In a rather unexpected decision, in keeping with the impetuous style of Moscow Patriarch Kirill (Gundjaev), the Moscow Synod has replaced the head of the Department for External Ecclesiastical Relations, Metropolitan Hilarion (Alfeev), with Metropolitan Antonij (Sevrjuk), until now holder of the Russian chair of Paris and Western Europe. This is a real revolution in the patriarchate’s leadership and is as of yet, still difficult to interpret.
HiIlarion, 58, was the first collaborator of 75-year-old Kirill, and one of his possible natural successors. He was formed within the group of the current patriarch’s loyalists, a patrologist and theologian, and represents the most culturally refined wing of the Russian Church’s ecclesiastical elite, which he also exalted with his works as a music composer and publications on the History of the Russian Church. He also established the ‘Cyril and Methodius’ College for the higher education of Russian theologians, where he has now been replaced by a very conservative theologian, Father Maksim Kozlov.
A monk since 1987, Hilarion began his ecclesiastical service in Vilnius, Lithuania, and then continued his studies in Moscow and Oxford, where he was sent in 1993, becoming a disciple of one of the most renowned Orthodox theologians of recent decades, Metropolitan Diokleia Kallistos (Ware). Back in Moscow, he worked in the ‘Foreign Affairs’ department in the team of Kirill, then Metropolitan and head of the sector, becoming his main helper also in the field of teaching theology and the popular dissemination of Orthodoxy also in television broadcasts, a very effective tool of the ‘religious revival’. While Kirill had the programme “The Pastor’s Voice” on the first channel, Hilarion presented the column “Peace to Your Household” on Tv-Tsentr, both very popular with the general public.
Archimandrite and bishop since 2001, Hilarion was sent back to England as the vicar of the legendary Anglo-Russian bishop Antonij (Bloom), who had created a special synthesis of Russian Orthodoxy and British culture. Hilarion fulfilled the task entrusted to him by Kirill, bringing the Russian Church in those parts back to Russian ‘normality’, showing the line that the Patriarchate has followed so far in all parts of the world: to unify the ‘Russian world’ on the basis of fidelity to the religious ideal of the Patriarchate, without giving space to local autonomies.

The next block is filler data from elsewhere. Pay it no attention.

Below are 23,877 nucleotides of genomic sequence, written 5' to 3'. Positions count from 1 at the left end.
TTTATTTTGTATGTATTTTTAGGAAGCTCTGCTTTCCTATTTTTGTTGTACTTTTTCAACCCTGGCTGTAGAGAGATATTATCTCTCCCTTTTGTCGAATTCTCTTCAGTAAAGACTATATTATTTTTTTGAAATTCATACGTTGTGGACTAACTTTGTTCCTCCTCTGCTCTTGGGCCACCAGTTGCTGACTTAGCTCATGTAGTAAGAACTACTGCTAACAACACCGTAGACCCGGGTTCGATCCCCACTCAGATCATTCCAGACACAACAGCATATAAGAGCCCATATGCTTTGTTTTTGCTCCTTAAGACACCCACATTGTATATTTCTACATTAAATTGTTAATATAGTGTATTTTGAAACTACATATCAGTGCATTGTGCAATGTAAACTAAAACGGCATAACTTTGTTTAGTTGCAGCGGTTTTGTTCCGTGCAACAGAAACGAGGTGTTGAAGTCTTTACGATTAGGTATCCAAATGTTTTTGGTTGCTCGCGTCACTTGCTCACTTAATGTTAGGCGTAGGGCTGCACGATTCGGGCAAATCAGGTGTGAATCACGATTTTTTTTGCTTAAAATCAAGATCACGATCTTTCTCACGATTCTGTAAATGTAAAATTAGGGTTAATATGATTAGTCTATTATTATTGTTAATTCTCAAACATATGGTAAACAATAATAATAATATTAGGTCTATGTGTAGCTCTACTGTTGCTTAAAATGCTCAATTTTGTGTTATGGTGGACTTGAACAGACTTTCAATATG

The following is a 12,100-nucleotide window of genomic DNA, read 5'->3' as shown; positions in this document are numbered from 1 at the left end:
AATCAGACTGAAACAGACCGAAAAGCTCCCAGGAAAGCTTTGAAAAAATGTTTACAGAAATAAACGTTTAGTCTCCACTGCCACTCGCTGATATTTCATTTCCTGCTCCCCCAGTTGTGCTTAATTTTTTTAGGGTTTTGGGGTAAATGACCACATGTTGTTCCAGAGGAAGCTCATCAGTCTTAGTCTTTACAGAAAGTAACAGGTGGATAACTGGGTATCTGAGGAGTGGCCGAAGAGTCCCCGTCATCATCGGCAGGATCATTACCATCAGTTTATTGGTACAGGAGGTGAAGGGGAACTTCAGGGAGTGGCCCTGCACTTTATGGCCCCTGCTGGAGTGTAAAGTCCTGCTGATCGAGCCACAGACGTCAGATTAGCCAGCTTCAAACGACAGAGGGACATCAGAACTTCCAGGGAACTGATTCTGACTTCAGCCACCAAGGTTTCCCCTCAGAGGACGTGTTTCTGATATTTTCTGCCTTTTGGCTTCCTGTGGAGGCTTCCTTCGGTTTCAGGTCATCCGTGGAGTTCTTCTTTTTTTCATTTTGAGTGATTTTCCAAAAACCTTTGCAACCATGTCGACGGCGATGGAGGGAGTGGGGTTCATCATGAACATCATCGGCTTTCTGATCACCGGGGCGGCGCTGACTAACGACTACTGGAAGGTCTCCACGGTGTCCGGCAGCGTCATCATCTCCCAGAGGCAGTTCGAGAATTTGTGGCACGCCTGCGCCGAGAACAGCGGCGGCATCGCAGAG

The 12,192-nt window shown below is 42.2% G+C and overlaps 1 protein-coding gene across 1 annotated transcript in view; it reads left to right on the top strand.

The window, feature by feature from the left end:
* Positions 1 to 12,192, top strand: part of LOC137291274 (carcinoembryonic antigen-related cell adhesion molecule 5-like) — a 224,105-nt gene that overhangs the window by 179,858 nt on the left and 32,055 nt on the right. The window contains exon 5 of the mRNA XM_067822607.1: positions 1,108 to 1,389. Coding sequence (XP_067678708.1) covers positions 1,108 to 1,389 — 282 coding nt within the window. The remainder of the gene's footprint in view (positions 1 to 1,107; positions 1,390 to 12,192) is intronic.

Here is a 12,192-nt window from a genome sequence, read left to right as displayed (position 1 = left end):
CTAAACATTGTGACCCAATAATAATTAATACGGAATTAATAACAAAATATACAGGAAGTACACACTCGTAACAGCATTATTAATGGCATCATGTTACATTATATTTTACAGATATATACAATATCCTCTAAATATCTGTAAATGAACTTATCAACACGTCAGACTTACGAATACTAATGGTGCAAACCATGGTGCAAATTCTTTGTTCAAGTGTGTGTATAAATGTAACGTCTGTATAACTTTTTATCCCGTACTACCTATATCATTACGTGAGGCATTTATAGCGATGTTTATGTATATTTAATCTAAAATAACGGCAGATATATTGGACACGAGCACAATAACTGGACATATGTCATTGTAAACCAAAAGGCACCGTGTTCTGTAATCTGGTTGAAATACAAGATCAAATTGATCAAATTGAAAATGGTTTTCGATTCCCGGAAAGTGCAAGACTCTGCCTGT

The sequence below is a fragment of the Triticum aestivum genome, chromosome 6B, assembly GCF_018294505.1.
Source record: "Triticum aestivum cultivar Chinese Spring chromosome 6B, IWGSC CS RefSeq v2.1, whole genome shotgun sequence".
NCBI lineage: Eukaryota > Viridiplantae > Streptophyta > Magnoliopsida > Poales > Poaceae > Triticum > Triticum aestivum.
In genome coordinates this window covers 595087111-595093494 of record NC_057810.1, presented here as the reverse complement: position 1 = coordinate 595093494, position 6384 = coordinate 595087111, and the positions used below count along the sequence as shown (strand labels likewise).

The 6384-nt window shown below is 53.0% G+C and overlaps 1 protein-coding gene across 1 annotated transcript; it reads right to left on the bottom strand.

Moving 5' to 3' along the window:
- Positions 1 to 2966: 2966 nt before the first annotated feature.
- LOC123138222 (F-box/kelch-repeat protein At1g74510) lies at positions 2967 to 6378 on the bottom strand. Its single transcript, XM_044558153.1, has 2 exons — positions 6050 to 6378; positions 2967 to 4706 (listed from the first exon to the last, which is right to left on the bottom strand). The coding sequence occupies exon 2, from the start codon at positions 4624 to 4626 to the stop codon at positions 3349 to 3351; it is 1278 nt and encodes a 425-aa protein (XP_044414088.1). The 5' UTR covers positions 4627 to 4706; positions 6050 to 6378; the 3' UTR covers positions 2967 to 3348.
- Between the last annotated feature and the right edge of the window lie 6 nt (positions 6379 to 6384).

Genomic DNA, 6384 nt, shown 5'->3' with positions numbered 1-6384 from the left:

Thereafter, Hilarion has remained in various stages on the seesaw of patriarchal favour and hostility, moving from various locations such as Brussels, Vienna and as Budapest, where he has now been exiled again by Kirill. Returning to Moscow, in 2009 he became the vicar of Kirill, who had just ascended the patriarchal throne, and his successor in the Foreign Department, hence his name ‘Kirill’s heir’. Now his removal certainly indicates a disagreement of views with the patriarch, although it is impossible to determine precisely on what issues.
In the dramatic phase of the Ukrainian conflict, Patriarch Kirill, after an initial hesitancy, took increasingly radical and ideological positions in justifying the Putin military operation, partly out of conviction and much, presumably, under pressure from the Kremlin. Hilarion has not supported these positions directly, trying to keep all avenues of dialogue open with the other Churches starting with the Vatican, and the decision to send him to Hungary rather demonstratively coincides with his return from a visit to Budapest in which, thanking Orban for the patriarch’s support against sanctions, Ilarion had met with the influential cardinal of Budapest Péter Erdő, a visit perhaps not entirely agreed with Kirill.
The synod minutes mention the Budapest meeting without commenting on the dialogue with the cardinal, limiting themselves to thanks for Orban. Now Hilarion is to be replaced by another of Kirill’s loyalists, his former personal secretary Antonij, 37, who had already been sent to Paris three years ago to replace another of Kirill’s collaborators, Metropolitan Ioann (Roščin) who had shown himself “too weak” in relations with Constantinople and his European partners.
The divisions in Orthodoxy continue to surprise at every level, from the universal one in Moscow’s break with Constantinople, to the one between Russians and Ukrainians still developing, to the internal one within the Moscow Patriarchate, where new surprises are possible in the future.